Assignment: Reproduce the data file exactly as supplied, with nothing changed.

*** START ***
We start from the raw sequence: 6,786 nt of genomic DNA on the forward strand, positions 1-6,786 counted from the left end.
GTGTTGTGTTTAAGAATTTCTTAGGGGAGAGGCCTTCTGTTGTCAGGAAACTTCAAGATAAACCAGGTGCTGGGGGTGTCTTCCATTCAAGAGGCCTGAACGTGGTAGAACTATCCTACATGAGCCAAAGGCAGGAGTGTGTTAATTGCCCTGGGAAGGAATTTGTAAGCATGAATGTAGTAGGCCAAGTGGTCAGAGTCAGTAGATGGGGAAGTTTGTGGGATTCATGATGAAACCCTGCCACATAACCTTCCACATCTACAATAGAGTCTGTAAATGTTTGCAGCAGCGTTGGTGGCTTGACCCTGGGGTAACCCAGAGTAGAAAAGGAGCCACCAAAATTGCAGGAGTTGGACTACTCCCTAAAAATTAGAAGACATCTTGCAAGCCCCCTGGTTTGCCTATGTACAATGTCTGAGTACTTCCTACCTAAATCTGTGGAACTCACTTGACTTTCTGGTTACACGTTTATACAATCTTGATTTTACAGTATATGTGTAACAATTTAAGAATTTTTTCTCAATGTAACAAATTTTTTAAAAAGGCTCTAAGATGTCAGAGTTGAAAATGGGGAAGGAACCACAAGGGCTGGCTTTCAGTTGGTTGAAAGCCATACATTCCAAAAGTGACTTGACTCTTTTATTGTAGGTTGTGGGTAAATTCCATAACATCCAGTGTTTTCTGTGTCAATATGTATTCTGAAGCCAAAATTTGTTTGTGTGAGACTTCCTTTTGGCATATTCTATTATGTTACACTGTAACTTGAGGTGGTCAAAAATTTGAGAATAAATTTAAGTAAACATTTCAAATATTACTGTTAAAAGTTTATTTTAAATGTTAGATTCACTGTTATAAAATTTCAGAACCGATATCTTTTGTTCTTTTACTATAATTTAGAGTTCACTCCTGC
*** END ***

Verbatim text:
We start from the raw sequence: 6,786 nt of genomic DNA on the forward strand, positions 1-6,786 counted from the left end.
GTGTTGTGTTTAAGAATTTCTTAGGGGAGAGGCCTTCTGTTGTCAGGAAACTTCAAGATAAACCAGGTGCTGGGGGTGTCTTCCATTCAAGAGGCCTGAACGTGGTAGAACTATCCTACATGAGCCAAAGGCAGGAGTGTGTTAATTGCCCTGGGAAGGAATTTGTAAGCATGAATGTAGTAGGCCAAGTGGTCAGAGTCAGTAGATGGGGAAGTTTGTGGGATTCATGATGAAACCCTGCCACATAACCTTCCACATCTACAATAGAGTCTGTAAATGTTTGCAGCAGCGTTGGTGGCTTGACCCTGGGGTAACCCAGAGTAGAAAAGGAGCCACCAAAATTGCAGGAGTTGGACTACTCCCTAAAAATTAGAAGACATCTTGCAAGCCCCCTGGTTTGCCTATGTACAATGTCTGAGTACTTCCTACCTAAATCTGTGGAACTCACTTGACTTTCTGGTTACACGTTTATACAATCTTGATTTTACAGTATATGTGTAACAATTTAAGAATTTTTTCTCAATGTAACAAATTTTTTAAAAAGGCTCTAAGATGTCAGAGTTGAAAATGGGGAAGGAACCACAAGGGCTGGCTTTCAGTTGGTTGAAAGCCATACATTCCAAAAGTGACTTGACTCTTTTATTGTAGGTTGTGGGTAAATTCCATAACATCCAGTGTTTTCTGTGTCAATATGTATTCTGAAGCCAAAATTTGTTTGTGTGAGACTTCCTTTTGGCATATTCTATTATGTTACACTGTAACTTGAGGTGGTCAAAAATTTGAGAATAAATTTAAGTAAACATTTCAAATATTACTGTTAAAAGTTTATTTTAAATGTTAGATTCACTGTTATAAAATTTCAGAACCGATATCTTTTGTTCTTTTACTATAATTTAGAGTTCACTCCTGC